This is how it works:
The client program, written in Flash Actionscript, detects if an arrow key is down or up and sends the appropriate ASCII character to a PHP server side script, using the sendAndLoad function and the POST method. The PHP script takes that ASCII character, for example capital W for forward, and writes it to the com server’s com port.

Flash controler code:
I'm sure this is very possible to do in Javascript, instead of flash Actionscript. If anyone wants to post a Javascript version in the comments I would be happy to add it to the article.

Download: car_remote.as

PHP:
Sending data through a com-port is really easy in Linux. The com-port is treated as a file and can be written to by a PHP script. The com-port “file” is located in “/dev/ttyS0”; ttyS0 is com-port 1, ttyS1 would be com-port 2, etc.
PHP Script

This “writes” your command variable to the servers com-port. To make the comport writable by everyone execute the following command,
sudo chmod a+w /dev/ttyS0

Serial Cable:


To make the RS232 cable I took a 9-pin com port female connector and a USB cable wire and solderd pins 2, for receiving data, 3, for transmitting data, and 5, for ground. For the car I don’t really need to receive data, as I am only interested in transmitting commands to it, so really you only need pins 2 and 5.

Input to the BASIC Stamp:



The next step is to take the RS232 output and put it into a BASIC Stamp microcontroller. But before you do this you must convert the RS232 +/- 12v signal into a +5v signal for the microcontroller to handle the input. To do this you need a MAX232 chip to build a UART circut (a quick google search can tell you how to build one). To take an input from, in my case, port 0 you say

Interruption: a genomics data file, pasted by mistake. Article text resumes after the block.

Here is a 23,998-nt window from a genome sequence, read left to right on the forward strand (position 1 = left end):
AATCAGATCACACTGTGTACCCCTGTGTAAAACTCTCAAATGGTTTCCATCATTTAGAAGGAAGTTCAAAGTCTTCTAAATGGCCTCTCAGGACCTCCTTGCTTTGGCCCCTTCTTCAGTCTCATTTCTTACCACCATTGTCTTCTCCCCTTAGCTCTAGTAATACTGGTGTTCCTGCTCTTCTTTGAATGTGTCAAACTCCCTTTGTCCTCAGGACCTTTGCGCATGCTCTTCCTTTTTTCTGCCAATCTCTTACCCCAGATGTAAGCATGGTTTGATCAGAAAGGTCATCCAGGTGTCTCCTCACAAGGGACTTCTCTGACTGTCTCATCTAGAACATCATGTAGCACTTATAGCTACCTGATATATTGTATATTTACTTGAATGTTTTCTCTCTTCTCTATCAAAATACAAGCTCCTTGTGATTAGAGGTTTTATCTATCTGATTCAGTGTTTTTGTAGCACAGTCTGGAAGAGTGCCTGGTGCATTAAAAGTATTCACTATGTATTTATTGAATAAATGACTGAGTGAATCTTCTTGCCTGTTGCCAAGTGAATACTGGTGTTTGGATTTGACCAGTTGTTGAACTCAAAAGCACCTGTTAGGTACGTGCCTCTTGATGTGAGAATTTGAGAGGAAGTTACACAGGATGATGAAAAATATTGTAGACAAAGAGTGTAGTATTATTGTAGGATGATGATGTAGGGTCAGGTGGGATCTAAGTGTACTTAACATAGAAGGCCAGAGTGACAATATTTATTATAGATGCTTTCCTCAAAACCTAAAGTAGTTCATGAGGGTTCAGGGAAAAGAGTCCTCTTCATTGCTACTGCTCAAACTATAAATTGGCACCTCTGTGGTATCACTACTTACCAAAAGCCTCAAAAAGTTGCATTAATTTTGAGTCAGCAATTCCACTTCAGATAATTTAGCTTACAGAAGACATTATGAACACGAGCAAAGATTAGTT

cmd VAR Byte
SERIN 0, 84, [cmd]


Then whatever ASCII character is put in is saved in “cmd”. You can then turn on and off other ports depending on what cmd is.

Relays:


Now that we can turn pins high and low, depending on what arrow key is pressed on the first controller program, we can turn on transistors. I have my transistors click on a “double pole, double throw” relay. I crakced open the RC car controller and had the relays make the proper connections to make the car go forward, back, left, and right (replacing what was once the mechanical connecters of the sticks).

So say we want the car to go forward, ASCII character capital W mapped to the up arrow key. When the BASIC Stamp gets this character it makes P1 go high and turns on the transistor which then turns on the relay. The relay makes the proper connection on the RC Car’s controller circuit to go forward. When the up-arrow comes back up the client program sends a lower case w turn the relay off. Same for back, left, and right.

Now you can set up a webcam to see the car and drive it around from anywhere in the world. This concept can be used to control anything you want over the Internet.